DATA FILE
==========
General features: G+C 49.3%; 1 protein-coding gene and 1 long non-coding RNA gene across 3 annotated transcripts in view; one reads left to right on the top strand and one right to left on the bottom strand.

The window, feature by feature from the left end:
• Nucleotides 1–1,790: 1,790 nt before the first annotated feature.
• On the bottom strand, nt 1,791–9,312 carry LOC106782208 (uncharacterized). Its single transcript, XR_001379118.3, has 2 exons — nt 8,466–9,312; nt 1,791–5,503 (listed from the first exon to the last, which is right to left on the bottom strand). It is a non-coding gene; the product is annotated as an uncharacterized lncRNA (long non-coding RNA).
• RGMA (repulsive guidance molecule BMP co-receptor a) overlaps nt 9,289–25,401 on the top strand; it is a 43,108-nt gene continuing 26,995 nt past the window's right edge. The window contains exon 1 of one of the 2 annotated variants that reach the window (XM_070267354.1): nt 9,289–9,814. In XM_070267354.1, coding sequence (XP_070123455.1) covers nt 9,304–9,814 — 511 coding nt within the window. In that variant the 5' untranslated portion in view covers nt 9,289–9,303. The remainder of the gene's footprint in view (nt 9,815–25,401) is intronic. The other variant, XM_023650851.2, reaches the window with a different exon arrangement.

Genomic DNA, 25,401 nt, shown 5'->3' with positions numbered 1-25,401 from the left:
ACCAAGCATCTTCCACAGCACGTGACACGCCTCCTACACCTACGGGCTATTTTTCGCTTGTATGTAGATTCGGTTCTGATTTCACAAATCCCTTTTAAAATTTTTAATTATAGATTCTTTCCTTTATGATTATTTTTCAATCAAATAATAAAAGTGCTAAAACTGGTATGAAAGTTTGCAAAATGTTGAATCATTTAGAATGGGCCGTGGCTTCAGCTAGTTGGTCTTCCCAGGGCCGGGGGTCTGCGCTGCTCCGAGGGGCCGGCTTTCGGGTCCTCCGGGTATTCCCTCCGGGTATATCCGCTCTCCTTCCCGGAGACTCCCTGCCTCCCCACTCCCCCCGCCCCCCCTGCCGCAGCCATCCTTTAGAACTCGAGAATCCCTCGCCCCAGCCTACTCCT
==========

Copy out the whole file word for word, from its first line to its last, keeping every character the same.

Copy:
General features: G+C 49.3%; 1 protein-coding gene and 1 long non-coding RNA gene across 3 annotated transcripts in view; one reads left to right on the top strand and one right to left on the bottom strand.

The window, feature by feature from the left end:
• Nucleotides 1–1,790: 1,790 nt before the first annotated feature.
• On the bottom strand, nt 1,791–9,312 carry LOC106782208 (uncharacterized). Its single transcript, XR_001379118.3, has 2 exons — nt 8,466–9,312; nt 1,791–5,503 (listed from the first exon to the last, which is right to left on the bottom strand). It is a non-coding gene; the product is annotated as an uncharacterized lncRNA (long non-coding RNA).
• RGMA (repulsive guidance molecule BMP co-receptor a) overlaps nt 9,289–25,401 on the top strand; it is a 43,108-nt gene continuing 26,995 nt past the window's right edge. The window contains exon 1 of one of the 2 annotated variants that reach the window (XM_070267354.1): nt 9,289–9,814. In XM_070267354.1, coding sequence (XP_070123455.1) covers nt 9,304–9,814 — 511 coding nt within the window. In that variant the 5' untranslated portion in view covers nt 9,289–9,303. The remainder of the gene's footprint in view (nt 9,815–25,401) is intronic. The other variant, XM_023650851.2, reaches the window with a different exon arrangement.

Genomic DNA, 25,401 nt, shown 5'->3' with positions numbered 1-25,401 from the left:
ACCAAGCATCTTCCACAGCACGTGACACGCCTCCTACACCTACGGGCTATTTTTCGCTTGTATGTAGATTCGGTTCTGATTTCACAAATCCCTTTTAAAATTTTTAATTATAGATTCTTTCCTTTATGATTATTTTTCAATCAAATAATAAAAGTGCTAAAACTGGTATGAAAGTTTGCAAAATGTTGAATCATTTAGAATGGGCCGTGGCTTCAGCTAGTTGGTCTTCCCAGGGCCGGGGGTCTGCGCTGCTCCGAGGGGCCGGCTTTCGGGTCCTCCGGGTATTCCCTCCGGGTATATCCGCTCTCCTTCCCGGAGACTCCCTGCCTCCCCACTCCCCCCGCCCCCCCTGCCGCAGCCATCCTTTAGAACTCGAGAATCCCTCGCCCCAGCCTACTCCT